Your toilet is overflowing. Your dishwasher is spewing water all over the floor. Your restaurant’s grease trap doesn’t smell, well, too great.

Things happen. Crews Environmental has teams standing by to help.

Crews prides itself on fast and courteous service 24 hours a day, 365 days a year.

Late-night septic issues on a holiday?

No problem.

Early, really early, gurgling and water snout noises coming from the kitchen?

We have you covered.

Guests are in town and the shower won’t drain?

Crews will be there when you need an emergency pumpout.

Please call Crews Environmental with any septic emergency at 239-332-1986. We will alert one of our team members, and you will receive a call prior to his or her arrival at your home or business.

You could be having a septic problem if:

  1. It smells like rotten eggs and the closer you get to where the septic tank is buried, it gets even worse.
  2. Bathroom sinks, kitchen sinks and showers are draining slowly.
  3. The toilet is very slow to flush or won’t flush — and you don’t have any luck with a plunger.
  4. You run water or flush a toilet, and the pipes start gurgling!
  5. Water is backing up when you are using the washing machine.
  6. You have a patch of grass that is much greener than the rest (and you haven’t been treating this area with anything).
  7. There are patches of standing water near the drain field.

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    What happens during a routine septic pumpout?


    Having your septic system pumped out regularly can help homeowners avoid backups and keep your septic system working properly for life.

    Here’s what happens during a septic pumpout:

    1. One of our courteous and friendly drivers/technicians will call you prior to arriving at your home to ensure that you will be there.
    2. The driver/technician will locate your system, more specifically, the septic tank.
    3. Once tank located, the driver/technician will locate the access holes and remove them from the tank.
    4. A hose will be placed inside the tank to thoroughly pump out and remove the contents. If the tank has two sides, both sides (two compartments) will be pumped out.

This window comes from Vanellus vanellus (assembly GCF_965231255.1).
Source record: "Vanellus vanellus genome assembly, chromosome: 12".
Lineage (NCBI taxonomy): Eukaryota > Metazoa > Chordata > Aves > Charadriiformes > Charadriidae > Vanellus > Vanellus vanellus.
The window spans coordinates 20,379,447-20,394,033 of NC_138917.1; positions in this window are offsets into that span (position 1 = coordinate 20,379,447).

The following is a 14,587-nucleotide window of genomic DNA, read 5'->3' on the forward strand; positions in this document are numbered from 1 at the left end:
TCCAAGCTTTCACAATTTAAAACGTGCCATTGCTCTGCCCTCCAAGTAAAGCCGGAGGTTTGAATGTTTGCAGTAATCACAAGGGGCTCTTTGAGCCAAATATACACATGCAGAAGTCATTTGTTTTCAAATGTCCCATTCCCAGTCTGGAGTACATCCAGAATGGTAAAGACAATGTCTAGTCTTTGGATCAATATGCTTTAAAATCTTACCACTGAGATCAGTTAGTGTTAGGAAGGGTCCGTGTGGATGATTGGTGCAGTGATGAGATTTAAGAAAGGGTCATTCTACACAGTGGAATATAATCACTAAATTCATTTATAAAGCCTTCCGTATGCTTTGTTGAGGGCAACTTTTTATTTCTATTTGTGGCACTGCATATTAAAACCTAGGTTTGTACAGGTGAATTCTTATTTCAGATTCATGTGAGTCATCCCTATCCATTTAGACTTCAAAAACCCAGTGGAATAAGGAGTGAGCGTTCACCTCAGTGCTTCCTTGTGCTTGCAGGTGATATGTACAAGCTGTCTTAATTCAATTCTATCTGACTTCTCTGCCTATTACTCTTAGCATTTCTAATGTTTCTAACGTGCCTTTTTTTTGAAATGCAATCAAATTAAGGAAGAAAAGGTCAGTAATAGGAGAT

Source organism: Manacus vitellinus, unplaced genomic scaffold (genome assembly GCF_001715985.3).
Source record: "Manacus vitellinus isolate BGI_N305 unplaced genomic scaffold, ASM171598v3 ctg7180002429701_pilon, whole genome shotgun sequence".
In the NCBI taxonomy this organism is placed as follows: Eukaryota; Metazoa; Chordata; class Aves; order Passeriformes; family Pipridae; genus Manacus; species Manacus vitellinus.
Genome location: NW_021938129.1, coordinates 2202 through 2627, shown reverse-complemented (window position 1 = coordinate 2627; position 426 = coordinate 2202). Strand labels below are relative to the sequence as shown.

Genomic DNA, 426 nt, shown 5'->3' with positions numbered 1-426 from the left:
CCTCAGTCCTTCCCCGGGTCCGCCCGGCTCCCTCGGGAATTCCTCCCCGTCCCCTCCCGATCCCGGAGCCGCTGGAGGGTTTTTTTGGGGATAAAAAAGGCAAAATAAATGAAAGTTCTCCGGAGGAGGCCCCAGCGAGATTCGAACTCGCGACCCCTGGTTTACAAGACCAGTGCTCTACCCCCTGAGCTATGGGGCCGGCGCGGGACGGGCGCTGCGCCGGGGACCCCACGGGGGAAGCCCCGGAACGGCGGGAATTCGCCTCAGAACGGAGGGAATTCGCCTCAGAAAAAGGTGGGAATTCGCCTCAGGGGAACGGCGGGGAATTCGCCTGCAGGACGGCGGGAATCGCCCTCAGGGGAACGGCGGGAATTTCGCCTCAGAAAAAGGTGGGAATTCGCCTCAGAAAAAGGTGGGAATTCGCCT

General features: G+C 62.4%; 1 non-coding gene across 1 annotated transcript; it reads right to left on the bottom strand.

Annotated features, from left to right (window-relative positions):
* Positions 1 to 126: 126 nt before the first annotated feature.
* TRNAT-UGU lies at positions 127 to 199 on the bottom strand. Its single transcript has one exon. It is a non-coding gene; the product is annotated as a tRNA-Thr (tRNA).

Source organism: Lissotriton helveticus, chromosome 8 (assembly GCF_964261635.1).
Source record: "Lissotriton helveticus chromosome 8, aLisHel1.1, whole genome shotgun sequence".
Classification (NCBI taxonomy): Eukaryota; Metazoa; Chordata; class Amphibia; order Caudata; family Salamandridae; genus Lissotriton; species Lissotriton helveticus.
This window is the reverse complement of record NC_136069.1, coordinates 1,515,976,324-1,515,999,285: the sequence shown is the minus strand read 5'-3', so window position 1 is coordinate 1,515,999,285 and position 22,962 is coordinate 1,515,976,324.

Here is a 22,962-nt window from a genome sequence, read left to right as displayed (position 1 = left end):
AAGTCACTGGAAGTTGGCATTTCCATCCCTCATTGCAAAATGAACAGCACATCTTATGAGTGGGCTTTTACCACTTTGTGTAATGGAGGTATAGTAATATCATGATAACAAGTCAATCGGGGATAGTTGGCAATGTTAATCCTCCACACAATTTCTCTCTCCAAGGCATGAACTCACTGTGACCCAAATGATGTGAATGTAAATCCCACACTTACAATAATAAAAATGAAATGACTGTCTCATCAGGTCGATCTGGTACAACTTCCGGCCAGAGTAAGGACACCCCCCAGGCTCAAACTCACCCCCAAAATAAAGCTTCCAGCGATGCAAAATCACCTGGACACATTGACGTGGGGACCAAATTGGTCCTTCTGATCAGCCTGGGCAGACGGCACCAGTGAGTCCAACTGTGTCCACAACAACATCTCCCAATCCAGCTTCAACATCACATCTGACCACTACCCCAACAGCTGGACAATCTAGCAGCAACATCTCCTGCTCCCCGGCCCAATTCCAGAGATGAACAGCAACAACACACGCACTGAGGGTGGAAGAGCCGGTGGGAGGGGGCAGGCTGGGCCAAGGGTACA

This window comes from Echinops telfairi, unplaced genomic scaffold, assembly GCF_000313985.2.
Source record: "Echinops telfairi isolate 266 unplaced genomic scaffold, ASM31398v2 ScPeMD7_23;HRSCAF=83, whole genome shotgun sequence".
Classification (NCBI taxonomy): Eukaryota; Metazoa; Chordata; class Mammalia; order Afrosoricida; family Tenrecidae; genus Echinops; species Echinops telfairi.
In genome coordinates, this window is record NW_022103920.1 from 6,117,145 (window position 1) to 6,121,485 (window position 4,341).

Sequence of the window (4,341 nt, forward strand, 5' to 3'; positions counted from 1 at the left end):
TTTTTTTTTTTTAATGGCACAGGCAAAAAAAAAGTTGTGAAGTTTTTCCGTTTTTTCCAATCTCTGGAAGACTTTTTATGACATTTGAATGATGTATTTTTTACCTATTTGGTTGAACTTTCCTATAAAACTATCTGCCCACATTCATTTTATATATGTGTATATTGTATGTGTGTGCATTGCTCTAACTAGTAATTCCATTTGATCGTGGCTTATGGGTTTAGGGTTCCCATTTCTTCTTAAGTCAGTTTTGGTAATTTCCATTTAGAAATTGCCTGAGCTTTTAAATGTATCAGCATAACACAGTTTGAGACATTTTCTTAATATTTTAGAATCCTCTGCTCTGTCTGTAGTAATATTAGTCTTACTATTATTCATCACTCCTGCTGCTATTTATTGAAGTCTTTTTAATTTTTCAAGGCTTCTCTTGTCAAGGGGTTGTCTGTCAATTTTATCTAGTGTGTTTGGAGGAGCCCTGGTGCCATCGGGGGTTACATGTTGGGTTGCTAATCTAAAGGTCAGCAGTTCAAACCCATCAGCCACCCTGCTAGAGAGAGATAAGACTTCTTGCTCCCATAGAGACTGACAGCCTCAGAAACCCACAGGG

5. If your system has a filter, our driver/technician will remove it, clean it and replace it.
    6. Our driver/technician will ask you to flush a toilet or run a faucet to ensure that water is flowing correctly to the septic tank.  If all water enters the tank, then your pump out is complete! If there is an issue with water flow or backup in the house, then this demonstrates a line clog within the pipe leading to the septic tank.  A plumber will be needed and we can recommend one to you.
    7. Once completed the driver/technician will replace the lids and any sod that was removed.
    8. Our driver/technician will make notes of the pump out on the work order and give a copy to you for your records.

    How often should my septic system be inspected?


    Septic tanks should be inspected every 3 years and your system should be pumped out every 3-5 years depending on different factors.

    Why can’t I pour kitchen grease down my drains?


    For septic tank owners, you have a very specific natural process that breaks down the waste that comes from your drainpipes. Grease is not easily broken down in the anaerobic system and will eventually plug septic lines, leading to septic tank failure through inefficient drainfield absorption. Even for those who do not have a septic tank to worry about, grease can stick in pipes, eventually causing them to clog.

    Continued disposal of kitchen grease down your drains will in the best case accelerate your need for a septic tank pumpout, but more than likely result in your system requiring drainfield repair, which can be an extremely costly process.

    Why is septic tank full when I just had it pumped?


    This is a question that we receive often. Homeowners are often surprised to find that just days after their septic tank has been pumped – they open the tank to discover that it appears to be full once again. Though we try to inform our customers that this is normal, it the question still arises, since the idea of a septic pumpout suggests that everything should be gone from the tank.

    What many do not understand is septic tanks are part of a system. The septic tank acts as a separator. It is designed to collect water and solids that are flushed from the house. Every septic tank has a standard operating level that helps separate the liquid from the solids. The operating level is approximately 10” below the ceiling of the tank.
    It’s important to understand that the need for a septic tank pumpout is not necessarily determined by the tank’s level, but the amount of solids and scum in the tank.

    However, if you have your tank pumped by an expert and you’re still experiencing backups or over flowing, contact your septic expert, as there may be repairs that need to be made.